Health for All Now! Reviving the spirit of Alma Ata in the Twenty-first century: An Introduction to the Alma Ata Declaration

Fran Baum

Abstract


Abstract

In 1978 two United Nations organizations, the World Health Organization and UNICEF, held a joint conference at Alma Ata in the Soviet Union at which health was described as a human right to which all people were entitled. The goal of achieving health for all by the end of the century was established. The Alma Ata Declaration on Primary Health Care emerged from this conference. It was endorsed on the 12th September 1978, and has inspired subsequent generations of health activists. It has become a common meeting ground where likeminded public health personnel can compare and discuss strategy and relate their discussion to a common document. The slogan “Health for All by the Year 2000”, while not achieved, has been a rallying call for progressive health workers and activists. The Declaration has also inspired the global people’s health movement and two global people’s health assemblies. The concept “primary health care” has been crucial to the improvement of many countries’ health systems and, while its meaning has been variously interpreted, the pursuit of the ideal of comprehensive primary health care still motivates health workers around the world who want to ensure a more people-centred, responsive and effective and efficient health care system for their community and country. Thus the Alma Ata Declaration is a quite remarkable document and has made an impact that few other before or since have had.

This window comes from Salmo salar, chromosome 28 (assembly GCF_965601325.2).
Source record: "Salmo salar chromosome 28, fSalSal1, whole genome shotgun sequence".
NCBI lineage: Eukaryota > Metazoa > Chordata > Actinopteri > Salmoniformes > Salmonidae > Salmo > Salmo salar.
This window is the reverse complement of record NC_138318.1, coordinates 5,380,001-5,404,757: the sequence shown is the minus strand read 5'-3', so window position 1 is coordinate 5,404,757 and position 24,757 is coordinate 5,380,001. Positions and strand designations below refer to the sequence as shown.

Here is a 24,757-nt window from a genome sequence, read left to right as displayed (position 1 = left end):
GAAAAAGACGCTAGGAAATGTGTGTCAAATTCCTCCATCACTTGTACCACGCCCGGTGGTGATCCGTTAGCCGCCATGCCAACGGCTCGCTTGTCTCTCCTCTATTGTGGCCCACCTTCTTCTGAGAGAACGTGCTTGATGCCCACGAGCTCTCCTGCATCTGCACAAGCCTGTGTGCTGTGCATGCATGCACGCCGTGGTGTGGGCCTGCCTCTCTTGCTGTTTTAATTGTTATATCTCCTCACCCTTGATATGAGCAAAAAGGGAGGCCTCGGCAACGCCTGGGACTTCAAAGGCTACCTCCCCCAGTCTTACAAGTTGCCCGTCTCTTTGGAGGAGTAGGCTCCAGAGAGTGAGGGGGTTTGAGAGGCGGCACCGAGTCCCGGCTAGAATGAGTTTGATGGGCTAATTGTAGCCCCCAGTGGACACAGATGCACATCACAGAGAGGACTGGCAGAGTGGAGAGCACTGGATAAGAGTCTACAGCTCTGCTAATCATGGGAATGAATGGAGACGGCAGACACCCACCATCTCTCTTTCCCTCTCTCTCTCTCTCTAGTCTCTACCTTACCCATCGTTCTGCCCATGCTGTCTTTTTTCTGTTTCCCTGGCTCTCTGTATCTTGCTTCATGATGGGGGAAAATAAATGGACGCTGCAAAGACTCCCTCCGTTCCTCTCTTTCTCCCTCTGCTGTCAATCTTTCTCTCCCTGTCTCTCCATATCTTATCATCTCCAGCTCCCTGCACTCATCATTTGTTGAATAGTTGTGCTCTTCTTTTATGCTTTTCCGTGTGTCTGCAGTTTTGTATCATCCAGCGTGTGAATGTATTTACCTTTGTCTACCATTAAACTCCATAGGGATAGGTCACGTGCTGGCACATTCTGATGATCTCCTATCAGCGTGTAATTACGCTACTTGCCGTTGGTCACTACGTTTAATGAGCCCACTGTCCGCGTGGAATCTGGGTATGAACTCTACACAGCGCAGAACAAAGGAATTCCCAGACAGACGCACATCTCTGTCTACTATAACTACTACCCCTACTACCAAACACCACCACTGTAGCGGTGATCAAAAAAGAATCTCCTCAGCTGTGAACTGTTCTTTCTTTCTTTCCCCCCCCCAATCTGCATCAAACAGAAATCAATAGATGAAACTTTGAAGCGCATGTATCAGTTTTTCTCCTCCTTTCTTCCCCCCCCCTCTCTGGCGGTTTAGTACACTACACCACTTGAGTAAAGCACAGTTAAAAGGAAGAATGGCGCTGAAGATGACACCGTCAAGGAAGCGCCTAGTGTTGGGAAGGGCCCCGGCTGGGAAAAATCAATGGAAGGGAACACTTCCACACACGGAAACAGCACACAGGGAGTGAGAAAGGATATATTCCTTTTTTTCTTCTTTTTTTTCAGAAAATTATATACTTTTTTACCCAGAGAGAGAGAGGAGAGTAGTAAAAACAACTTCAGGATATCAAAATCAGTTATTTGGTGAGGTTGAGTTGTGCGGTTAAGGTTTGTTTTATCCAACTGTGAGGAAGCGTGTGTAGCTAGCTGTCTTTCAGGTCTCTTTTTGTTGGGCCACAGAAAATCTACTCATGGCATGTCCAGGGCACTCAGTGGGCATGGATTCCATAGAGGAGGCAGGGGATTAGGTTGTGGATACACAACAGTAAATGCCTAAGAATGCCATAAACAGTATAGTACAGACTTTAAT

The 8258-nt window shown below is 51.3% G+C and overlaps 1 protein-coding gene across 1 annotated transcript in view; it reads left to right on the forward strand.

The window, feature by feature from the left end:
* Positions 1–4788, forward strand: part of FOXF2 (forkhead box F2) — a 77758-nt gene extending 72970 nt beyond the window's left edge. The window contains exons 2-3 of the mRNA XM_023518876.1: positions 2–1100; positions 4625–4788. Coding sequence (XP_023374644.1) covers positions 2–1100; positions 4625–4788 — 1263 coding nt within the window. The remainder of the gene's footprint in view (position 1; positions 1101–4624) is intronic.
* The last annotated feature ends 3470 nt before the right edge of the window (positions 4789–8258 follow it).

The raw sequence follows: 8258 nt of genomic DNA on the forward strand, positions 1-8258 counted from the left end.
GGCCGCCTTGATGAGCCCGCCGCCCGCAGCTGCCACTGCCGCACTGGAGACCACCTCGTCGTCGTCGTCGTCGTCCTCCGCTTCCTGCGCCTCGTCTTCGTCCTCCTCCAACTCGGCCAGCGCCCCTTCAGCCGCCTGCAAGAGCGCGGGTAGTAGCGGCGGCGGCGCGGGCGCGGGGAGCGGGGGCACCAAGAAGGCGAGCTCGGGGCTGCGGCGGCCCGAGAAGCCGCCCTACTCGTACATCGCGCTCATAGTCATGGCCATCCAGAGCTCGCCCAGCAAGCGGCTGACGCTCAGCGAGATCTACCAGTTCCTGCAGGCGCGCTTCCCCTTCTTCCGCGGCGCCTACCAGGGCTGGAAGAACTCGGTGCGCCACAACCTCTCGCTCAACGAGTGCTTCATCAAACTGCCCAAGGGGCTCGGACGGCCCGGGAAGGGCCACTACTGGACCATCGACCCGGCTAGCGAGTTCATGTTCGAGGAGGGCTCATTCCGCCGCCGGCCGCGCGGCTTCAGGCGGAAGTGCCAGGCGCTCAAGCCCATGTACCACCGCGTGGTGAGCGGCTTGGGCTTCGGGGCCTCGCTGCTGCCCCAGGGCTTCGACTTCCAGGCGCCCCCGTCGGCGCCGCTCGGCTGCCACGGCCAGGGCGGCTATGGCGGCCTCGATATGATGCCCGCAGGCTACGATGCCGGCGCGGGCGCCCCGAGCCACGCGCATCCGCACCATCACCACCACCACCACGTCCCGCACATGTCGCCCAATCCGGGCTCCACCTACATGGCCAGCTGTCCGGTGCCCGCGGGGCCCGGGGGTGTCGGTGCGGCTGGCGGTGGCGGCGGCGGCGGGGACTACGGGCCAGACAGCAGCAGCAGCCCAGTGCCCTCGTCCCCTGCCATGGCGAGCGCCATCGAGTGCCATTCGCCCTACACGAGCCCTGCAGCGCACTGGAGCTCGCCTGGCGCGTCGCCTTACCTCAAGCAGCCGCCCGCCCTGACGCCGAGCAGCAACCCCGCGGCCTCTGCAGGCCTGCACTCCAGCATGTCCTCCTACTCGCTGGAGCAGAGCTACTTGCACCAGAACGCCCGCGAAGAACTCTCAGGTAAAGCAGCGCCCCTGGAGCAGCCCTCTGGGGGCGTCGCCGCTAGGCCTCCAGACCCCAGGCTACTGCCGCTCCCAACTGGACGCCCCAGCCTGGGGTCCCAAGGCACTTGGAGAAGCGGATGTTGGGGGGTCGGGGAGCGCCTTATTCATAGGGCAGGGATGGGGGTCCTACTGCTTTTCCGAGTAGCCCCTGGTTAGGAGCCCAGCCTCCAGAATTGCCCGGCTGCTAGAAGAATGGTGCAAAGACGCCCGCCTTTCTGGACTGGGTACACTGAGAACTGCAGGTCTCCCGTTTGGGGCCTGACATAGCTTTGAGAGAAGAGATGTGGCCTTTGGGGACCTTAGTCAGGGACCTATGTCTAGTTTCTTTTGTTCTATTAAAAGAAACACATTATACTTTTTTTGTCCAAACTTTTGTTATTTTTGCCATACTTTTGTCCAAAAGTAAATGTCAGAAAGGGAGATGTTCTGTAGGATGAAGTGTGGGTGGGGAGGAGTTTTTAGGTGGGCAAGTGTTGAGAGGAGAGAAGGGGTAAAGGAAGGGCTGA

This article describes the international context that enabled the drafting and adoption of the Alma Ata Declaration. It then describes the document and assesses the reasons for its importance. The struggles for the ideals and strategies of the Declaration through the progressively more hostile international climate of the 1980s and 1990s are discussed. Finally, the prospects for a revival of the spirit of Alma Ata are assessed.

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Department of Family and Social Medicine
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